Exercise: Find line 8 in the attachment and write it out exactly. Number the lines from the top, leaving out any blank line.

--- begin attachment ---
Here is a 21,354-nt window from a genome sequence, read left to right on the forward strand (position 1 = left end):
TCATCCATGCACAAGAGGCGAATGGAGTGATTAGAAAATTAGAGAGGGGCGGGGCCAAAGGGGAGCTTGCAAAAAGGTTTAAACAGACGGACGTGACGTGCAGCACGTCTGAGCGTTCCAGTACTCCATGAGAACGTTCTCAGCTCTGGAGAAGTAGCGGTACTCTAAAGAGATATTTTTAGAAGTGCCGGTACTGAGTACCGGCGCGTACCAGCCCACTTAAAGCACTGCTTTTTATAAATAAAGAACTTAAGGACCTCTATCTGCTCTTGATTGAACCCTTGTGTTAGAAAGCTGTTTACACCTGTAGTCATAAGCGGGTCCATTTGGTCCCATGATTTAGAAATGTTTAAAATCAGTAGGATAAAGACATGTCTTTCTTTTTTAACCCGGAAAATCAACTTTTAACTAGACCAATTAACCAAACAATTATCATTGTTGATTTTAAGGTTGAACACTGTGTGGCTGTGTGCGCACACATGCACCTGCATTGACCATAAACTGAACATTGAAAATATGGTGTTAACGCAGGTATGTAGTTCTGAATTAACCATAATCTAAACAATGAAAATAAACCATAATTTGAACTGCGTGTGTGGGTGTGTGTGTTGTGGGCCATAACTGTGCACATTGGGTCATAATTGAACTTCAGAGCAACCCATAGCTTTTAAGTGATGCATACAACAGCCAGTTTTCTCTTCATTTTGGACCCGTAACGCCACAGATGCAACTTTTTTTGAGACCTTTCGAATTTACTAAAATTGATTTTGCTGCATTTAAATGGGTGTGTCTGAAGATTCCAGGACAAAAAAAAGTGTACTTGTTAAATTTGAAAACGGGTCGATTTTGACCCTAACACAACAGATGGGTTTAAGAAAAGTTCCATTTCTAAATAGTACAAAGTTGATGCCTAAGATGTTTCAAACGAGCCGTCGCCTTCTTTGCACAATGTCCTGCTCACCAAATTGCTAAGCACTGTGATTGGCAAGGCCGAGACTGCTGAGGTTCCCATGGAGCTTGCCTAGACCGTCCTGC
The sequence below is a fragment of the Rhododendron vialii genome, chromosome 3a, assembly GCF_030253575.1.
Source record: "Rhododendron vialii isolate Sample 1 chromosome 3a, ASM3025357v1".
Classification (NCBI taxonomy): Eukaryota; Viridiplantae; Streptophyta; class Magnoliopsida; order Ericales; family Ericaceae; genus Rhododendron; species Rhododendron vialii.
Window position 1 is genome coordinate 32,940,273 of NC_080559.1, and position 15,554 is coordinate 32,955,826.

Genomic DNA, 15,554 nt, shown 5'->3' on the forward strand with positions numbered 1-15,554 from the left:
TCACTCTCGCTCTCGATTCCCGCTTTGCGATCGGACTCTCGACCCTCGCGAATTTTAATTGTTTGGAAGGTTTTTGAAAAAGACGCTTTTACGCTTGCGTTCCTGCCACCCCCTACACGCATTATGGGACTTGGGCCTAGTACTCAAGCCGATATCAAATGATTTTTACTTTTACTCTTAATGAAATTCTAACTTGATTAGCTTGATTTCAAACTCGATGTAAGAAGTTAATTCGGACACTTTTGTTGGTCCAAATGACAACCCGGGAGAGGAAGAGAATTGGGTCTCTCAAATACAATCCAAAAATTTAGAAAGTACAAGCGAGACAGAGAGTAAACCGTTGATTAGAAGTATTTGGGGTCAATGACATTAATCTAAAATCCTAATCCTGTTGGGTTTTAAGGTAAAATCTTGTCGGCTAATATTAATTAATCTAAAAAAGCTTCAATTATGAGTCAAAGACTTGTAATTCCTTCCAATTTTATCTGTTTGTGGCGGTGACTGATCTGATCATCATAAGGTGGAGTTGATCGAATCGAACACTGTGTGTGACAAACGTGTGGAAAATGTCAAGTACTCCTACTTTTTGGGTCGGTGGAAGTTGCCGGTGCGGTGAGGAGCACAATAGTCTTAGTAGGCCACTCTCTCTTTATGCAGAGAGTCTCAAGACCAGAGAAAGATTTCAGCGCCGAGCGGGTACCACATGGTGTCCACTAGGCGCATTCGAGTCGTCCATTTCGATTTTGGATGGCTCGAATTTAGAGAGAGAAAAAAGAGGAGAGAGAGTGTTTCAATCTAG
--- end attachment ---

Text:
TCACTCTCGCTCTCGATTCCCGCTTTGCGATCGGACTCTCGACCCTCGCGAATTTTAATTGTTTGGAAGGTTTTTGAAAAAGACGCTTTTACGCTTGCGTTCCTGCCACCCCCTACACGCATTATGGGACTTGGGCCTAGTACTCAAGCCGATATCAAATGATTTTTACTTTTACTCTTAATGAAATTCTAACTTGATTAGCTTGATTTCAAACTCGATGTAAGAAGTTAATTCGGACACTTTTGTTGGTCCAAATGACAACCCGGGAGAGGAAGAGAATTGGGTCTCTCAAATACAATCCAAAAATTTAGAAAGTACAAGCGAGACAGAGAGTAAACCGTTGATTAGAAGTATTTGGGGTCAATGACATTAATCTAAAATCCTAATCCTGTTGGGTTTTAAGGTAAAATCTTGTCGGCTAATATTAATTAATCTAAAAAAGCTTCAATTATGAGTCAAAGACTTGTAATTCCTTCCAATTTTATCTGTTTGTGGCGGTGACTGATCTGATCATCATAAGGTGGAGTTGATCGAATCGAACACTGTGTGTGACAAACGTGTGGAAAATGTCAAGTACTCCTACTTTTTGGGTCGGTGGAAGTTGCCGGTGCGGTGAGGAGCACAATAGTCTTAGTAGGCCACTCTCTCTTTATGCAGAGAGTCTCAAGACCAGAGAAAGATTTCAGCGCCGAGCGGGTACCACATGGTGTCCACTAGGCGCATTCGAGTCGTCCATTTCGATTTTGGATGGCTCGAATTTAGAGAGAGAAAAAAGAGGAGAGAGAGTGTTTCAATCTAG